We were in Udaipur for the God: Shiva’s birthday. This meant the whole town came alive at night, fleeing on motorbikes beeping down the hill to the brash and brightly lit temple that played repetitive Hindu songs in a whiny voice. Glasses of mint chocolate lassi were thrust into our hands and locals shouted if we “want to smoke something?” as we wandered to a rooftop restaurant. The cries of excitement intensified when fireworks exploded into the sky, rockets of color and noise creating smiles on children’s faces.
As backpackers, we chose the budget accommodation of Lal Ghat Guesthouse. Basic and with a shared bathroom, dorms here are 120 rupees.
From Udaipur, we descended to Jaisalmer after a treacherous journey of exhaustion. Jaisalmer seems to be a mirage in the desert, a town that is there, that could easily be not. Here I was transported back to my place of birth: Bahrain, with men wearing thobes and styling impressively long beards or moustaches that twirl up on each side. Although Jaisalmer has a lake similar to Udaipur, although I am sure I would find its place unusual in the desert, nestled next to sandstone buildings.
Wandering around the walls of the old city, flashes of Jodhpur’s walls combined with the desolate emptiness of Agra formed in my mind. Wandering around the city fort, the main attraction of Jaisalmer city is the sheer number of people who inhibit here, that it is a living and breathing fort, although I was not swayed by the place. Signs of yoga classes and restaurants that had WIFI were hung over the crumbling walls, which I felt ruined the authentic feel of the place. Making our way inwards to the Jain temples within the fort we passed convenience shops selling toilet rolls and more handicraft shops looking for a sale. Although interesting to see families look out of their houses onto the flat roofed city below, scouting the wind turbines in the distance, or the kids joyfully playing in the street- I didn’t enjoy this fort as much as I hoped. The view can be enjoyed at another expensive restaurant: Trio. (I have now promised to myself that after finding the meat meals of Rogan Josh and Jalfrezi- I miss the one from Majestic in Mumbai- I will eat the cheaper option of vegetarian dishes more frequently). A good place to stay for backpackers is Dylan Cafe as the accommodation is furnished well compared to the price you pay, the central location, family run kindness and the restaurant at the top covered in inspirational quotes and words of wisdom makes the perfect hangout for backpackers.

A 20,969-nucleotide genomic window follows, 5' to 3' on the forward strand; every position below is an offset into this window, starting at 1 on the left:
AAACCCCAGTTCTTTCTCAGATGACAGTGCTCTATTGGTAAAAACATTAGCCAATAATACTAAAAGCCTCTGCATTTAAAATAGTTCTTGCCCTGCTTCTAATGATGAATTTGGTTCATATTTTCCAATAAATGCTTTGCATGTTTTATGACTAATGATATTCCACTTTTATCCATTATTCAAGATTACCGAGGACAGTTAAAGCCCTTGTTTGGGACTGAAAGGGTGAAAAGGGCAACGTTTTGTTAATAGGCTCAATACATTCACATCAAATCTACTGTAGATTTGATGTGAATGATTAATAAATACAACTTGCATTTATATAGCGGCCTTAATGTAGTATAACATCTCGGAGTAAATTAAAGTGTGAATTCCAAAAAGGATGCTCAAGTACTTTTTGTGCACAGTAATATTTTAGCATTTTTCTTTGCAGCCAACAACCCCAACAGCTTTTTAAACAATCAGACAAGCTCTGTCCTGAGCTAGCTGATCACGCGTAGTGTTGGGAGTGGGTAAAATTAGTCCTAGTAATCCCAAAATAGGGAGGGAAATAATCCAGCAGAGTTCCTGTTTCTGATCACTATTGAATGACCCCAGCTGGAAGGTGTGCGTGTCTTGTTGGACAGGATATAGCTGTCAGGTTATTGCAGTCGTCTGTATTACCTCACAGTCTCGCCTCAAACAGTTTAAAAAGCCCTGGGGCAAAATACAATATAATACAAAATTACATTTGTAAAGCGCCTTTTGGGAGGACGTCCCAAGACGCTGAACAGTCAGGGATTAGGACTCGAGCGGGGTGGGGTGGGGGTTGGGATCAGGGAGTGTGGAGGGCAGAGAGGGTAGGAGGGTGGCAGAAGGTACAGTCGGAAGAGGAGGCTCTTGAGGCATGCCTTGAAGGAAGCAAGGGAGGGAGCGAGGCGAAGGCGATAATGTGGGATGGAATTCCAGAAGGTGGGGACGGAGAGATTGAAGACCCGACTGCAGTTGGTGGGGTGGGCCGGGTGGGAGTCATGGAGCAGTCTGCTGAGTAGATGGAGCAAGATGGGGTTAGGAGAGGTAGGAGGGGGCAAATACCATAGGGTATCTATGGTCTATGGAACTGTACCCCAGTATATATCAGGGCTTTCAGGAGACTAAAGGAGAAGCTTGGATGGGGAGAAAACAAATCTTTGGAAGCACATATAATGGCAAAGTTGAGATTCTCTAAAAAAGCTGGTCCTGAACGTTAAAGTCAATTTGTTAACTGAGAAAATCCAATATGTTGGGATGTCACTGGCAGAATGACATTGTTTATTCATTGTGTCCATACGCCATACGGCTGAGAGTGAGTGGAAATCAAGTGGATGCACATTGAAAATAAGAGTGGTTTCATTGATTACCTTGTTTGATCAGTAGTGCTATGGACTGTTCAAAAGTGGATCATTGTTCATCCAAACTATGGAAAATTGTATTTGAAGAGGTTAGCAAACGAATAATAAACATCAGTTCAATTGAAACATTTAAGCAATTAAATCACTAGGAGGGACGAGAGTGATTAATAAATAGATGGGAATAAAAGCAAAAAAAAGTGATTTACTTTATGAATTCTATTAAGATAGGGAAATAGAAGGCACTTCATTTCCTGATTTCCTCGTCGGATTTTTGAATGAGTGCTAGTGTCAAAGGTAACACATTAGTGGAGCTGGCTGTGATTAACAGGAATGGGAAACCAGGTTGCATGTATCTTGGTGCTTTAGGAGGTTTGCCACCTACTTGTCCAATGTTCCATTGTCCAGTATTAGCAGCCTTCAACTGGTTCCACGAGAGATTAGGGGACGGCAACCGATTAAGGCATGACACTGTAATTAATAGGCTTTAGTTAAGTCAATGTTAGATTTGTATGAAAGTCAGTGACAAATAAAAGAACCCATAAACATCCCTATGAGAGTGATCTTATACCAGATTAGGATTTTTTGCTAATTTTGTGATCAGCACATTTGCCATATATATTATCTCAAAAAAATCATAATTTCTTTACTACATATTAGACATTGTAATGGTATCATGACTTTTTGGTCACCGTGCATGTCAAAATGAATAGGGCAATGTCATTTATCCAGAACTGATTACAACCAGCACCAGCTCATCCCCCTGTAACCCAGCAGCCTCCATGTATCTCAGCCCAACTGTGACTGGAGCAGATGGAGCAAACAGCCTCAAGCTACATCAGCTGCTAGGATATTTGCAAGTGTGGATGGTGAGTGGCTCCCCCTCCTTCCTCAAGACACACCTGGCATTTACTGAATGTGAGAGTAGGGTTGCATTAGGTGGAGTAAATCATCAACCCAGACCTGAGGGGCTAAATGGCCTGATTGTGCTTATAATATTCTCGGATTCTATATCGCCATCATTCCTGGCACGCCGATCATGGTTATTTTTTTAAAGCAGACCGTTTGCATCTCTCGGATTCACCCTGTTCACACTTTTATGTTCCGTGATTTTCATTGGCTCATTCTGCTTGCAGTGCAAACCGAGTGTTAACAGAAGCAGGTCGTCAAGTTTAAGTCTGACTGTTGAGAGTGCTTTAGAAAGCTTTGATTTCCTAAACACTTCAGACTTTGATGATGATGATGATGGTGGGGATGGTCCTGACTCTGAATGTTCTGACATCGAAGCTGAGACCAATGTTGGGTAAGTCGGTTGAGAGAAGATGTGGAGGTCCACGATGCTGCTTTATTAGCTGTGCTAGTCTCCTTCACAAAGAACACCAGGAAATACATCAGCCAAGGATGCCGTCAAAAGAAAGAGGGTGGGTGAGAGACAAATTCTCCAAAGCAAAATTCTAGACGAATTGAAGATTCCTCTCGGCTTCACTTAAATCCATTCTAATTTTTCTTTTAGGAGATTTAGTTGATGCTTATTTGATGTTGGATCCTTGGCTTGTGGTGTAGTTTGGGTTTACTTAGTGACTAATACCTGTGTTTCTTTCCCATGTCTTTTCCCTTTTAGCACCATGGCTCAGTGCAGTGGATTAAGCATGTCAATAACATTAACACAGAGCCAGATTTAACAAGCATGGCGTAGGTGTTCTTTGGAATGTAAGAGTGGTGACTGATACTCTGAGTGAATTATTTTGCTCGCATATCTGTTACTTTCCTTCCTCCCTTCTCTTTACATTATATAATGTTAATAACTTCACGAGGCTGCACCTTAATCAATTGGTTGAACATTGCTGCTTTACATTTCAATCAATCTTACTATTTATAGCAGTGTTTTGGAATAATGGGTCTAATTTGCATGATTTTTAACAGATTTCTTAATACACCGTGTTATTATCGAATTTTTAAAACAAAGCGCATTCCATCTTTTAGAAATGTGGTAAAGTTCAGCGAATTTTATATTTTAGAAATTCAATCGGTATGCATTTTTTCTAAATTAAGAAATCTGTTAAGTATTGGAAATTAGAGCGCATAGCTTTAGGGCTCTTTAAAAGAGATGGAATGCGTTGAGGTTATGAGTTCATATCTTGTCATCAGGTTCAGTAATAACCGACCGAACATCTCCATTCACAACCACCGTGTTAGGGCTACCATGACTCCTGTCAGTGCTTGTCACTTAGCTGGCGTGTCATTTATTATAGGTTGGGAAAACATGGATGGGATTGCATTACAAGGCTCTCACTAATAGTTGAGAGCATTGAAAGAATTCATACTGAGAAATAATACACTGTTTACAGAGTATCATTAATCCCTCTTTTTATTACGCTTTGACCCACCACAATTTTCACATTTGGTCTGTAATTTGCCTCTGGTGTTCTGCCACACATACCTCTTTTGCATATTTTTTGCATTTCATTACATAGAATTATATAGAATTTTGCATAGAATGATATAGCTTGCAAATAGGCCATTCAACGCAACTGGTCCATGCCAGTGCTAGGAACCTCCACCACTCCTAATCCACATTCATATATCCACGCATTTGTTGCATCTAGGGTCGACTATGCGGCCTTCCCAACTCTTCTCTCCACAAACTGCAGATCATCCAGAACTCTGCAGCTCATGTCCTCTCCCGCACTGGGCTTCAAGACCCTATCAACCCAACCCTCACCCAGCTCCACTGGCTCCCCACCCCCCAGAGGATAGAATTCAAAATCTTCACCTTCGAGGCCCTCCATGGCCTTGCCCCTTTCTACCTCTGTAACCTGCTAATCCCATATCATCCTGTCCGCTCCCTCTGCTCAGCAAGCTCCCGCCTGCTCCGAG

Many who visit Jaisalmer however, visit to escape into the depths of the desert. Most want to go further off the beaten track head past towns like Bikaner deeper into the solitude of the desert, but because of our tight schedule and need for a close proximity to a train station, we decided to take a desert tour there. There are a number of options to choose from, places are competitive and distance and length of stay vary. We decided to go for a tour that was by a company recommended by the Lonely Planet so we would definitely receive what we expected. We chose a 2 day 1 night camel safari with the company: Trotters. This entailed us leaving at 6:15am and heading into the desert by jeep to escape the most visited routes by tourists. After having a breakfast of chai and biscuits with a friendly desert dog I nick named Raul, (I think he needed companionship because he sprinted from afar when we arrived, jumping up in the air in excitement and for attention)– we hopped onto our camels and began our journey into the desert. Myself, Lily and a Russian guy called Alex were accompanied into the barren wilderness of the desert by our camel driver: Moohla. Moohla constantly checked if we were okay and was full of camel facts, so if you can choose a guide, ask for him.